Thinking versus feeling, politics versus pathos, pleasure versus instruction—these dialectics often arise in discussing Bertolt Brecht’s revolutionary “epic theatre”, and the idea that these qualities exist in opposition feeds the common perception that Brecht belongs to the canon of “important” artists who offer little in the way of entertainment, and whose works we must suffer through for our edification.
Molly Smith does not agree.
Brecht himself wrote that “Theatre remains theatre even when it is instructive theatre, and in so far as it is good theatre, it will amuse.” With her new production of Mother Courage and Her Children at Arena Stage, Smith sets out to prove that we can have it all. Deploying wit, brutality, and high theatricality, Smith presents a Mother Courage where the political and emotional coexist, where viewers are given license to criticize and empathize.
Leading the cast is another woman who seeks to have it all: Kathleen Turner, known best as the leading lady of blockbuster Hollywood adventures like Body Heat and Romancing the Stone, has in recent years added some of theatre’s greatest roles to her resumé. Having garnered Tony nominations for the iconic Maggie of Cat on a Hot Tin Roof and Martha in Who’s Afraid of Virginia Woolf?, Turner now tackles the great anti-hero Mother Courage, a tough-as-nails business woman with a mission to get her three children out of the war alive.
Turner commands the stage for nearly three hours with her earthy bravado, impeccable timing, and salacious appetite for all things irony. Turner’s Mother Courage occasionally exposes her soft and sensual core, which she has to bury to survive the war. Mother Courage disguises herself beneath layers of sarcasm and mischief, spouting amoral and nihilistic idioms with a Cheshire-cat grin. Over the course of the play, we see the outside slowly take over who she is—Mother Courage grows ever more attached to her business selling goods at the front, at one point choosing her income over the life of her son.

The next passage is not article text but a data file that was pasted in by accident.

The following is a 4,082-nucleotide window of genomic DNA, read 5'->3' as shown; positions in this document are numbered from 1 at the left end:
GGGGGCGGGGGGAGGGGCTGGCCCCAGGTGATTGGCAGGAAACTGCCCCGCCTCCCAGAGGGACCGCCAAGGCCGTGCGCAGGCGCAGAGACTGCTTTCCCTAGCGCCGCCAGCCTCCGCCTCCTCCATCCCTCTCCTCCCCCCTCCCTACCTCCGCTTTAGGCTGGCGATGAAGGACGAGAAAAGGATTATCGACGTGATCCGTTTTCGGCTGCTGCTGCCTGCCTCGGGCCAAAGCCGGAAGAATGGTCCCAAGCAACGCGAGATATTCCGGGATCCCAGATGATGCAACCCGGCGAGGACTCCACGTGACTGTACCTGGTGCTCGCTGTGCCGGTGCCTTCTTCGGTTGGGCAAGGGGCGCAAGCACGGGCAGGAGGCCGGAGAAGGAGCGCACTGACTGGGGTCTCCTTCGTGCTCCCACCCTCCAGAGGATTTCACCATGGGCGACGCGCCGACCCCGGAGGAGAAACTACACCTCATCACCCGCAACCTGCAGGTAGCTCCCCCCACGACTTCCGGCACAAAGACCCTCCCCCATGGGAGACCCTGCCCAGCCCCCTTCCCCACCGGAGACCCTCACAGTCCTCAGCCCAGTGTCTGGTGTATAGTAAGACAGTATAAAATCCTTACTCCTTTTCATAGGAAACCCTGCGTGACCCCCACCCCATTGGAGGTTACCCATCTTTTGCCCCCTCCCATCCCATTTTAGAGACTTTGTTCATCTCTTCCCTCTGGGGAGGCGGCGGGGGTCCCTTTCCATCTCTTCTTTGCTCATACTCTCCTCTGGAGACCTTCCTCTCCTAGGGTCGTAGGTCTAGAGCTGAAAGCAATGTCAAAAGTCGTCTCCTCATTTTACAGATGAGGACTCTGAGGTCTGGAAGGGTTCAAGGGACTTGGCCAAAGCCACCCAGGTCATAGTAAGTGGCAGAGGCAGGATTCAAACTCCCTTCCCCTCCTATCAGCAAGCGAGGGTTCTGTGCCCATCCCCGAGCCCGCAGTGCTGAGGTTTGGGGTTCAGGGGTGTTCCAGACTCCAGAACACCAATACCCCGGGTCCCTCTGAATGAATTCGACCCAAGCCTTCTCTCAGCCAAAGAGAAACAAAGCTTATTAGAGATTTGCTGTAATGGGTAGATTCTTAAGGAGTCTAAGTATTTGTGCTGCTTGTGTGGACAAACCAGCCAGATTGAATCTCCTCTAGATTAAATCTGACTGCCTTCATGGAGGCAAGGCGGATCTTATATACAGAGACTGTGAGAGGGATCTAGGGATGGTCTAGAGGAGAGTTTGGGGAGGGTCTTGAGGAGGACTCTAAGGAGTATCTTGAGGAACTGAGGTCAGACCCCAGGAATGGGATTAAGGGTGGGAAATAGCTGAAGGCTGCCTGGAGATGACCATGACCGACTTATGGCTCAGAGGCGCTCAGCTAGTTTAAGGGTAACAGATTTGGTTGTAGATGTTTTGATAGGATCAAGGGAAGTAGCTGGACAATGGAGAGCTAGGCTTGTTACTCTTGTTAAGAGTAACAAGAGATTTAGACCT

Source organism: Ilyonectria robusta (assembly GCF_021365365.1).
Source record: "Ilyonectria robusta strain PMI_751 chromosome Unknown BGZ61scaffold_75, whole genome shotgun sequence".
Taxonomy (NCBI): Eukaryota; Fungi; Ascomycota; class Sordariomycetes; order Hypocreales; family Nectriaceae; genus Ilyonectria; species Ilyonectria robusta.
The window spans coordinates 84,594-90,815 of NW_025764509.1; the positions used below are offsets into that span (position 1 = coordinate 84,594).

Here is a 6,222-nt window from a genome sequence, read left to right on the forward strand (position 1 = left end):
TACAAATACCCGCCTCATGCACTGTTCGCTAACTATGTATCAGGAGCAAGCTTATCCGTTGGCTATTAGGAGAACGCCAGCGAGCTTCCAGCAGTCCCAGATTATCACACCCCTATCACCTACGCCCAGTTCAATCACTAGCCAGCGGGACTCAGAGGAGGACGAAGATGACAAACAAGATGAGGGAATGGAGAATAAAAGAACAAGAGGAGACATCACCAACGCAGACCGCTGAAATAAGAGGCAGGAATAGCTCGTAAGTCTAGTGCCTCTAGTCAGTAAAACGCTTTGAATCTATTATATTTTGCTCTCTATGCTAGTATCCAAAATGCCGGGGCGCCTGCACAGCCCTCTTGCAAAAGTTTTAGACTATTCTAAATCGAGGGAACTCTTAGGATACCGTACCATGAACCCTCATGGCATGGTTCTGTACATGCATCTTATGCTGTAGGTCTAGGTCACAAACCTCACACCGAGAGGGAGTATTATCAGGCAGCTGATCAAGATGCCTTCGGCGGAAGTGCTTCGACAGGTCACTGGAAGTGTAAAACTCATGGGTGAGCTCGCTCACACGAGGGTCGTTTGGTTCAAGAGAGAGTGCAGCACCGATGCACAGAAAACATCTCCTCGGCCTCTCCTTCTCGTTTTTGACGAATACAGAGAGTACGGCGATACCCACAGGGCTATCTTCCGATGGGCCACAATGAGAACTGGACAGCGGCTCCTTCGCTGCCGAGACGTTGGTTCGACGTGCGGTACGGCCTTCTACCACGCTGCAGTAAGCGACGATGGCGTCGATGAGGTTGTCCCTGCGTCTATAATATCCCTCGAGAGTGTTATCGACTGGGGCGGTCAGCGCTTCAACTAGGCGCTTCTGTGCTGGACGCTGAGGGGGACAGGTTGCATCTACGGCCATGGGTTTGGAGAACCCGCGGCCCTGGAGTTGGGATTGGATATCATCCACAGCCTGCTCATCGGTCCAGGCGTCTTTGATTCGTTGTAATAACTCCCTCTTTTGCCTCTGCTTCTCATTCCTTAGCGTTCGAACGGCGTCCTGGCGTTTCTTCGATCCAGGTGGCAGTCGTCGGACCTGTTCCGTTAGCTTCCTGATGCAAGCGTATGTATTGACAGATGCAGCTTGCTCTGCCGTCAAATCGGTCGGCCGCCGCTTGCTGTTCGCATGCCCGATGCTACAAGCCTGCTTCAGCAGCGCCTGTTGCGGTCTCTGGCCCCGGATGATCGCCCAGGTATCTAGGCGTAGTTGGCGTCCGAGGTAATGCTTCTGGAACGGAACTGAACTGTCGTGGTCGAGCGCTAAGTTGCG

When peace comes, ironically, she feels vulnerable and exposed, because she is used to depending on the war for survival. Mother Courage begins the play with three children and a cart of goods, and ends with only the cart. Along the way, it’s a thrill to watch Turner’s Mother Courage harden as she buries the guilt of her worst decisions for as long as possible—and we are made to wonder if she ever had a choice at all.
The supporting cast of Mother Courage and Her Children all work to realize Smith’s vision of a vital and immediate epic theatre. Between each episode, the players take up banjos, sousaphones, accordions, and drums to accompany each other in a series of tongue-in-cheek morality songs that expose the topsy-turvy virtues of war. During these transitions, set pieces tumble down from above into the bleak gray pit of Todd Rosenthal’s set, and the company frolics about to the choreography of David Leong.
The lyrics of these musical numbers are translated from Brecht’s original text, but the production features a new score by James Sugg. Sugg’s compositions have a fresh and contemporary effect, but still pay homage to the music of Kurt Weill (who collaborated with Brecht on The Threepenny Opera and The Rise and Fall of the City of Mahagonny) and to the patter songs of Gilbert and Sullivan. The ensemble’s singing is never too pretty—and certainly not Turner’s—but one quickly realizes that this is the idea.